MPC Film’s Software Developer Christoph Genzwürker and Software Engineer Yanli Zhao talked about working on Tim Burton’s remake of Dumbo.
The team paid close attention to the distinctive skin of Dumbo and the elephants, and made sure their behaviour and look could not be distinguished from a real elephant.
In this talk, the team introduced a new workflow across Rigging, TechAnim and Lighting that was used to better accomplish this task and generate wrinkles on the skin automatically.
As one of the most iconic characters in movie history, when MPC Film was trusted with creating the elephants as CG characters, including Dumbo himself, the team wanted to make sure they looked as realistic as possible, both far from and close to camera.
The creation of high-quality wrinkled skin, e.g. for elephants, often consumes a substantial amount of time and memory for both simulation and rendering. Furthermore, detailed geometry has an impact on the infrastructure, including the network and servers responsible for data transfer.
To overcome these challenges, the team developed several tools in Rigging, TechAnim and Lighting to avoid unnecessary simulation and rendering of the wrinkles using a combination of low- and high-resolution geometry. With these tools, the artists were able to work smoothly with wrinkle-free geometry and to visualise the wrinkles quickly when required.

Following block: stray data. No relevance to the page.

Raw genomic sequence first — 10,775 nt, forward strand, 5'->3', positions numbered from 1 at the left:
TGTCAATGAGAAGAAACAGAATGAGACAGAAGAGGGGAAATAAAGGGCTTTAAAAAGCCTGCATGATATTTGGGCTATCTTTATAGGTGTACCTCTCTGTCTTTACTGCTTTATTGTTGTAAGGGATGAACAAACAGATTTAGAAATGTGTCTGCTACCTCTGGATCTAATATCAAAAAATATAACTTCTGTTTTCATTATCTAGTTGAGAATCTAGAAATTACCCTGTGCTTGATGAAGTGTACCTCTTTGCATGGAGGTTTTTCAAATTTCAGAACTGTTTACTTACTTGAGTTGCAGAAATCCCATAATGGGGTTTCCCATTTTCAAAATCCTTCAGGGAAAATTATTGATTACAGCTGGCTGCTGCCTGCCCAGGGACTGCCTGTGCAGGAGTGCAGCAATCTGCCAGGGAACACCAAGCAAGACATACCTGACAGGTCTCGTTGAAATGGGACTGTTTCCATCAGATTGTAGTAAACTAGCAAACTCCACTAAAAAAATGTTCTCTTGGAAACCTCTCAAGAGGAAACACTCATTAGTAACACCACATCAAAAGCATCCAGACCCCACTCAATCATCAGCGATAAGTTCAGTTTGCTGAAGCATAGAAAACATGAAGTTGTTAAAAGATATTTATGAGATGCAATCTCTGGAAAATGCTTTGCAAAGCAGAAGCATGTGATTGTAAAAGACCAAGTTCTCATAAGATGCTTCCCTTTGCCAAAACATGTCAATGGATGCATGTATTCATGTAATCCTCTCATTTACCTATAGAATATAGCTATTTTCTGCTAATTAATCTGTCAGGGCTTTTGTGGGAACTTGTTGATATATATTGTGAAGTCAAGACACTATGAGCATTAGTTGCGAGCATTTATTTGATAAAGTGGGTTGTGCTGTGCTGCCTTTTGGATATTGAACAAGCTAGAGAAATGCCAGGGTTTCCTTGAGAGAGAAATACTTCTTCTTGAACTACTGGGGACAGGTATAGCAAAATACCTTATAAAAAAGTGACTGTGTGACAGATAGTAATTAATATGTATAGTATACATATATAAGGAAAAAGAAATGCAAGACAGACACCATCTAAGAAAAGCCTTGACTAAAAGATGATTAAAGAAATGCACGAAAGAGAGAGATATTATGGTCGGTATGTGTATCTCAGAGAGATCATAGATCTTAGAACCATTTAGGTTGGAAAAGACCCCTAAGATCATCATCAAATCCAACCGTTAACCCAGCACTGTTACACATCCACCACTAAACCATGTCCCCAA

The Modeling department at MPC Film began by working traditionally, providing downstream departments with a typical-resolution 3D mesh of the elephant skin. New to this production, however, they also provided a higher-resolution version of the mesh, created by subdividing the original mesh twice (effectively producing 16x as many faces).
Due to the complexity of the high-resolution geometry, we had to adjust our pipeline to ensure that the TechAnim and Lighting departments could work smoothly and to guarantee that the many gigabytes of caches would not be synced between the MPC Film sites needlessly. To achieve this, the team made the decision to apply the simulation of wrinkles on the high-resolution geometry just before Lighting renders the shot.
The MPC Film rendering pipeline has a legacy of being based on Katana and RenderMan. Our typical approach for rendering characters would have seen artists loading the high-resolution geometry and caches directly in Katana, but that was simply impractical for the complexity generated on this project. So, to render the wrinkled geometry, the team processed the lower-resolution geometry cache using a custom Katana Op as can be seen in the diagram here:
To learn more, read the full article here.